Sunday, July 08, 2007


I dreamt that when I wrote a book, it would be all about the writing and the editing. On further reflection, it might be nice to throw in some knitting designs...for when I got too tired to write? I'd knit. Then, travelling became part of the package. What I didn't know was how much time I'd spend wrangling. Negotiating, organizing, struggling, doing business, trying to reach compromise--with publishers, designers, photographers and worst, asking why (Oh why??) some things were going off track in scary ways. I spend whole days asking for feedback, guidance, and offering explanation. I've felt all alone, a cowgrrl with way too many steer to round up, and mighty hungry steakhouse diners waiting, napkin tucked in, fork in hand. Ready to eat that steak--or me, whatever happens first. This causes me no end of constant heartburn, nightmares, and anxiety...must be how the steer feels, in my imagination. I am trying so hard to make all this book stuff work!

As an antidote to angst, I offer you things that bring me pleasure. First knitting and spinning, and then "the other stuff." Here's the professor's sweater, with one of the finished "travelling socks" for scale and reference. Big sweater, huh? The sock (women's, to fit medium sized feet) is knit out of a Herrschner's long gone special called "Hot Socks"-a cotton/wool springy blend that I loved to knit. Good for wearing with hiking shoes, if say, you live in a place cool enough to wear socks in the summer.

Here's a closeup, for those who want to see black, gray and white socks in more detail. What are those weird fruits?

Ahh, these are a pleasure of the senses, a pervasive floral melon smell that just won't quit. The local name for these is "Plum Granny." Read about them here. Also called Queen Anne Pocket Melons, these lovelies fit in the pockets of Victorian ladies who, ahem, might have needed to bathe more often. At this time of year, when even air conditioned southern spaces smell a bit dank and humid, plum grannies are just the thing to perfume one's life for a few days. They taste terrible, slimy and bland, but the smell. Oh, the divine smell...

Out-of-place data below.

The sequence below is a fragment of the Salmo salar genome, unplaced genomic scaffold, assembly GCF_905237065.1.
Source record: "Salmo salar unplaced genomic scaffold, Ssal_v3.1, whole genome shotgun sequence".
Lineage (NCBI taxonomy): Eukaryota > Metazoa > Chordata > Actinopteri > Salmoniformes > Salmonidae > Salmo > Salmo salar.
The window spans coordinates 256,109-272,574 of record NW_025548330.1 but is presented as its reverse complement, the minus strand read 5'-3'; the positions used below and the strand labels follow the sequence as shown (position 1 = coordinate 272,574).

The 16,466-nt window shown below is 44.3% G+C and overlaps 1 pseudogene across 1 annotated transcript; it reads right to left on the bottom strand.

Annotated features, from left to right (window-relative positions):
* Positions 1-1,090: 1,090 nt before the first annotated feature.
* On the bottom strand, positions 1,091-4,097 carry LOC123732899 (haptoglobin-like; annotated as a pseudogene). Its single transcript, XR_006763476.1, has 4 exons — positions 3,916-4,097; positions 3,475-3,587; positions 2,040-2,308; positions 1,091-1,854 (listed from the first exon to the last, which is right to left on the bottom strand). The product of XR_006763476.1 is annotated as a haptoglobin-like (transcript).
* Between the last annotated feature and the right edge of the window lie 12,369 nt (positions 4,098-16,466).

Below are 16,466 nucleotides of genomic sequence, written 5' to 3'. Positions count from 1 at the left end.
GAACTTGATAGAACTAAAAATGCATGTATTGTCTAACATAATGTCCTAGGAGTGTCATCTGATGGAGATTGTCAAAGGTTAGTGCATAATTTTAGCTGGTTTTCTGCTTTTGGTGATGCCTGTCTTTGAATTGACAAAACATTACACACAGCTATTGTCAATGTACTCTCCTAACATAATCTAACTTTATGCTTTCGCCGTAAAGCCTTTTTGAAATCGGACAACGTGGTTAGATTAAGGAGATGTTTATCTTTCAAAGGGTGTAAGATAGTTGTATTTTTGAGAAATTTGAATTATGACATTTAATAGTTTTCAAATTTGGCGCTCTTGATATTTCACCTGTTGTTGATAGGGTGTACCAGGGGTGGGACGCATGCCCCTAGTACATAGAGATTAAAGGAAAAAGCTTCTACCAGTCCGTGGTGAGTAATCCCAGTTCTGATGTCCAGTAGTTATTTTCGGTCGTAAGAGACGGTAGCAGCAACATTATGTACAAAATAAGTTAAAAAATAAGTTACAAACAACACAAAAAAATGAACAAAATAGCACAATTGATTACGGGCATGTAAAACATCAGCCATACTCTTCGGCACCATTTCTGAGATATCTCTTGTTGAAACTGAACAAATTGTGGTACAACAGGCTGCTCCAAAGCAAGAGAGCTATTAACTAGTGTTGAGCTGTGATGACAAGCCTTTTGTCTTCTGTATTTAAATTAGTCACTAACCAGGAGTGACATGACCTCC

Next, the photos of the new spindle in use. Gotland Gray, Black Alpaca and bits of green Mohair, 70 yards, 3.5 oz, 2 ply, and 3.5 sts to the inch on a size #8 needle. Soft cushy balls of pleasure. When I learned to spin, I met a middle aged woman (I was 12, mind you, no idea how old she actually was!) who spun luxurious Lopi-weight singles on an enormous Turkish Spindle. I was in love with her huge ball of soft squishy yarn. I wanted it. I own the exact spindle she used, but these skeins and this new spindle are the closest I've come to reproducing her yarns on a spindle. Whoosh. The yarns of our memory are very hard to replicate.

Non-fibery pleasures, too:

On Friday, I caught up with an old student of mine, now a friend. Maybe I'm alone with the dogs too much, because it just gave me enormous pleasure to talk to him again! Next, I opened my email, and POOF! His call was good luck. I won a short story contest! My story will be published next week on the Jerry Jazz Musician site. I'm so excited about this! It's another step towards a lifegoal of mine--writing fiction. I'd love to do it for a living, but first, alas, someone has to buy the's a lot easier to sell non-fiction. This award is a good sign!

This AM I took the dogs to our town's dog park for the first time. The running! The playing! Sally's pent up nervous and defensive agression (UH-OH.) Nobody got hurt and now we're exhausted, relaxed, and resting. I'm afraid the dogs have absorbed some of my wrangling angst, but we'll be going to that park again. It's freeing in an entirely different way...watching my bird dogs run like that. a weekend without any book wrangling, maybe? Almost like flying?

Someday, we'll all get along well with others, I hope...Sally and me included. Oh, and did anyone catch the clip of Crowded House from the Live Earth Concert in Sydney? Swoon. Brings back my days as a sweet young thing dating an Australian, before I married the professor...who should be home from his travels today! At last, a human conversation. I may have been reduced to discussing squeaky toys and kibble here...


Blogger Romi said...

Continued hugs to you. It will all work out in the end. :)

July 8, 2007 at 2:03 PM  
Blogger Peggy said...

Photo at the top is amazing. I love it. Sweater looks awesome. Socks nice a comfy. I've never heard of the plum thingys. Very interesting!!!! My house could use some of those, maybe a couple dozen. :) Glad to hear you are getting a little reprieve.

July 8, 2007 at 2:34 PM  
Blogger Cathy said...

Love the sweater and totally agree with Romi. We are on your side thru thick and thin.

July 8, 2007 at 7:59 PM  
Blogger annmarie said...

Exactly as Rosemary said. It *will* all work out as I try to remind myself when I wake up in the middle of the night and fret about things I can do absolutely nothing about (at that time of the night anyway). How lovely that the sweater will be all ready to show the professor when he finally gets home. :)

July 9, 2007 at 10:17 AM  
Blogger vanessa said...

now we know why all the rich and famous have presonal assistants!

July 10, 2007 at 5:43 AM  
Anonymous Anonymous said...

congrats on finishing the sweater, even though it didn't turn out quite like you wanted it to. i loved the short story you had the link to, it was a fun, pleasant read. just perfect for a hot summer day.

July 10, 2007 at 10:30 AM  
Blogger Joanne said...

Thanks, Marti! Glad you liked it!

July 10, 2007 at 6:30 PM  
Blogger Denise said...

The sweater looks wonderful, Joanne.

Congratulations on winning the story contest!

The pocket melon thing? interesting for sure.

Take care, I'm thinking of you and hoping that everything works itself out soon.

July 11, 2007 at 12:43 AM  

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